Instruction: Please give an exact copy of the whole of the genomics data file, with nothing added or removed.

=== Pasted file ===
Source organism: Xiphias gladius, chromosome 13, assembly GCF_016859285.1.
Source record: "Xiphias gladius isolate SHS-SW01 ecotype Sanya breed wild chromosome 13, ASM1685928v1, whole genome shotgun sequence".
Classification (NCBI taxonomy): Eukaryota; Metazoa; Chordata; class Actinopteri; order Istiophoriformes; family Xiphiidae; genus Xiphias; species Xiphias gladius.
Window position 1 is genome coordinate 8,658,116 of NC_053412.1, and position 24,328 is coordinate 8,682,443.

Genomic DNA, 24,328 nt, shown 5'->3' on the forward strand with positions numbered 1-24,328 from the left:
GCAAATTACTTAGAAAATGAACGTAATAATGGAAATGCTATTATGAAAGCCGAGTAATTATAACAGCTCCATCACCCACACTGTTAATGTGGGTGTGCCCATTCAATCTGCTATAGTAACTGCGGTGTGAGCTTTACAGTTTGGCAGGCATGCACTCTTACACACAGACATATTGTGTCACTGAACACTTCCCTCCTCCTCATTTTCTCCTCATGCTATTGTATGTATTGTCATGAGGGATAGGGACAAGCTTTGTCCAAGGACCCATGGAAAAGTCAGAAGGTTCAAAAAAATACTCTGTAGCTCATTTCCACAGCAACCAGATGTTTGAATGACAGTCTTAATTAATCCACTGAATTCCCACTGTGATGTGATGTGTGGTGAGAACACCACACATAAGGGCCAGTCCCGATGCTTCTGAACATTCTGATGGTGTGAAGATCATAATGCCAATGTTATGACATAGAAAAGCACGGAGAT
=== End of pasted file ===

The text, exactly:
Source organism: Xiphias gladius, chromosome 13, assembly GCF_016859285.1.
Source record: "Xiphias gladius isolate SHS-SW01 ecotype Sanya breed wild chromosome 13, ASM1685928v1, whole genome shotgun sequence".
Classification (NCBI taxonomy): Eukaryota; Metazoa; Chordata; class Actinopteri; order Istiophoriformes; family Xiphiidae; genus Xiphias; species Xiphias gladius.
Window position 1 is genome coordinate 8,658,116 of NC_053412.1, and position 24,328 is coordinate 8,682,443.

Genomic DNA, 24,328 nt, shown 5'->3' on the forward strand with positions numbered 1-24,328 from the left:
GCAAATTACTTAGAAAATGAACGTAATAATGGAAATGCTATTATGAAAGCCGAGTAATTATAACAGCTCCATCACCCACACTGTTAATGTGGGTGTGCCCATTCAATCTGCTATAGTAACTGCGGTGTGAGCTTTACAGTTTGGCAGGCATGCACTCTTACACACAGACATATTGTGTCACTGAACACTTCCCTCCTCCTCATTTTCTCCTCATGCTATTGTATGTATTGTCATGAGGGATAGGGACAAGCTTTGTCCAAGGACCCATGGAAAAGTCAGAAGGTTCAAAAAAATACTCTGTAGCTCATTTCCACAGCAACCAGATGTTTGAATGACAGTCTTAATTAATCCACTGAATTCCCACTGTGATGTGATGTGTGGTGAGAACACCACACATAAGGGCCAGTCCCGATGCTTCTGAACATTCTGATGGTGTGAAGATCATAATGCCAATGTTATGACATAGAAAAGCACGGAGAT